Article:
April 5-15, 2012

Reflections on Ragtime

I feel truly lucky to have been a part of this show. It is by all means and measures the largest production I have ever been part of. I also felt honored to work with and perform alongside so many talented people. Each time I walked into Reynolds, I would take an extra minute to admire the set. I never quite got over it. There were certain numbers I’d listen to backstage and be moved by each and every time. Those parts of the process were very special.

However, Ragtime was by no means a perfect production or a perfect process. I do believe that those who expected it to be set themselves up for disappointment. With such a large production being put on in so little time, of course there are things that are going to fall through the cracks. Many people have pointed out that they felt as if a lot of technical instruction in music or acting was missing, others a degree of professionalism or cohesion.

I blame some of the struggles we faced in putting on this musical with the show itself. Its message is one of unity but with many of the numbers being performed only by specific groups within the cast, much of our rehearsal time was LITERALLY segregated. One of the first weeks, I remember distinctly being dismissed early from rehearsal while everyone in Harlem was made to stay to learn the dance for the “Getting Ready Rag.” I never even got to see “Sarah Brown Eyes” performed until we were in the theater a week before the show went on. I felt like I missed out on seeing vital parts of our telling of this story develop. Of course, however, that was necessary in keeping rehearsals as efficient as possible. I was happy to leave and get home to do other work, but also I realized that the process was not going to be as faithful to the themes of the work as it should have been.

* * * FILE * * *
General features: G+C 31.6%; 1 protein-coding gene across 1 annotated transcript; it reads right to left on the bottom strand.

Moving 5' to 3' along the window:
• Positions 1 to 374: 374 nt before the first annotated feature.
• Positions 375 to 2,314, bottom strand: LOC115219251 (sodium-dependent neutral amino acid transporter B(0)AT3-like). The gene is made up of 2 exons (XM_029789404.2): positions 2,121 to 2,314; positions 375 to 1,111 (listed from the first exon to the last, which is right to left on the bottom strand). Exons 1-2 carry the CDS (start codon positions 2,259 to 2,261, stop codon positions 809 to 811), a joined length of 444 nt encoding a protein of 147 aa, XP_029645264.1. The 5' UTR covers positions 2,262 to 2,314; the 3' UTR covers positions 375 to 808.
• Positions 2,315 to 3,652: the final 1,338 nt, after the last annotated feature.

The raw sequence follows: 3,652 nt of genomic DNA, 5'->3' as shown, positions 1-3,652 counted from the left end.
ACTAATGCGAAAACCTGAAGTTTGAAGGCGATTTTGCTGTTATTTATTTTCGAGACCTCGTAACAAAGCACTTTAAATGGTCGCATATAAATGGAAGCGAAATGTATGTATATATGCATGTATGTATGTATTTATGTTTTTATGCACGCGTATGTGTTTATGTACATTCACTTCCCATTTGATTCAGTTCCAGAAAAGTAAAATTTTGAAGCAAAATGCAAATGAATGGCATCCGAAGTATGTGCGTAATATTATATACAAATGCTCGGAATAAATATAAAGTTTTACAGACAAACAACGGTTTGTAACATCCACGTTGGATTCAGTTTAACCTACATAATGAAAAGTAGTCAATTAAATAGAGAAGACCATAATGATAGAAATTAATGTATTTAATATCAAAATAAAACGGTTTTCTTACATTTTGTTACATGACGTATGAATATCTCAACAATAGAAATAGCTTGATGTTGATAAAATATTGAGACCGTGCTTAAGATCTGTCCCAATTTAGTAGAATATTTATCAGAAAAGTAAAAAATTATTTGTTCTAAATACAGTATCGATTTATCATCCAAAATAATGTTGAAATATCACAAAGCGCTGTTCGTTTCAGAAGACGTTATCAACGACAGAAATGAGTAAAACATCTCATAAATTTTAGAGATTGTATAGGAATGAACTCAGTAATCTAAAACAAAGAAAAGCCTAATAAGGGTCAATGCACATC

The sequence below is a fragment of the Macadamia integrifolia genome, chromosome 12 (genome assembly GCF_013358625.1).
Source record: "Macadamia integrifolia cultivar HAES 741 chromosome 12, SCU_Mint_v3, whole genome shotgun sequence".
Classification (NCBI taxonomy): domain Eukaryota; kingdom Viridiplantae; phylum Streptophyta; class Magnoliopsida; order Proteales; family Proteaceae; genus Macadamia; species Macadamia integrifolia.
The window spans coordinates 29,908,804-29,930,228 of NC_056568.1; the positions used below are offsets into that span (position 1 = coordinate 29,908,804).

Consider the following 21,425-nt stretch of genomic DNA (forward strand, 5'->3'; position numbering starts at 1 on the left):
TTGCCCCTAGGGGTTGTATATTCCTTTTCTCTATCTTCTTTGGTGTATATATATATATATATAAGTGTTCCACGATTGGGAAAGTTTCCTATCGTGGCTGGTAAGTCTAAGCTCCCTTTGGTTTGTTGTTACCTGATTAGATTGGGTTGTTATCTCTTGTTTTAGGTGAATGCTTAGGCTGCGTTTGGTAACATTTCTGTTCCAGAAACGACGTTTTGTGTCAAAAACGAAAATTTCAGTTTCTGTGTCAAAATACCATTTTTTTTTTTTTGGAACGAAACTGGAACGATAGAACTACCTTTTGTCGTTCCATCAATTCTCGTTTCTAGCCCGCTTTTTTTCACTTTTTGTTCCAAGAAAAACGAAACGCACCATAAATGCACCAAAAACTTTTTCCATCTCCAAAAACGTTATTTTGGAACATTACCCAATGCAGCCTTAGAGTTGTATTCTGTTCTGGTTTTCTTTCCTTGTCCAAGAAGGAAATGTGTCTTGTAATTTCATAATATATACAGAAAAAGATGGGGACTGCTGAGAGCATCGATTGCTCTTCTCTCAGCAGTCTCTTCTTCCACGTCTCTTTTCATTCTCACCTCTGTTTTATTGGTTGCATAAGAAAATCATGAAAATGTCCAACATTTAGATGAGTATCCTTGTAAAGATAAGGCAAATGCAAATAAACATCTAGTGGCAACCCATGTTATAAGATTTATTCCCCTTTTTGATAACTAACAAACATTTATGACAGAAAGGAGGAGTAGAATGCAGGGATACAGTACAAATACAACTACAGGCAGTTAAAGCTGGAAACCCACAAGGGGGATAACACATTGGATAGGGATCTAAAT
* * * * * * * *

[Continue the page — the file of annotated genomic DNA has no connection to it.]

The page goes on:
Manny made a comment in the talk-back about how his favorite show is always the one he is working on in the particular moment he is asked to pick one. I did not fall in love with Ragtime while I worked on it. I found the show to be very problematic in the way is divided its cast and gave so many characters short shrift. I cannot say I felt united and close with my cast mates until we got into the theater. Then, however, I will say I noticed a remarkable change. The first time we ever ran the musical through, some things miraculously fell into place. I got to hear my friends perform numbers that I had never heard before. I was amazed and excited and proud of everyone involved and I couldn’t wait to get an audience in the room.

But I wish we had all felt that way throughout the entire process! Maybe that’s crazy? Well, finding a baby in your backyard is pretty crazy. So there.

 

Shop hours: I made most of my contributions to the show through tabling. I was desperate to get people in those seats! And I’m pretty sure we all know that I am useless with any kind of, uh, power tool but definitely useFUL when it comes to getting people’s attention. I spent hours tabling and stopped by at least every single day when people were out there. One day we sold 50+ tickets in just a couple hours? I will be proud of that until the day I die.

1 Comment

  1. antk@duke.edu's Gravatar antk@duke.edu
    April 29, 2012    

    If I could do it all over again, I would have simply insisted that we just run the entire show [or at least an act at a time per session] sequentially until we hit the theater–even if it meant inconvenience for most other characters. Because, as you reflect, there would have been a sense of continuity and coherence that could not have otherwise been achieved.

    So there. I said it.

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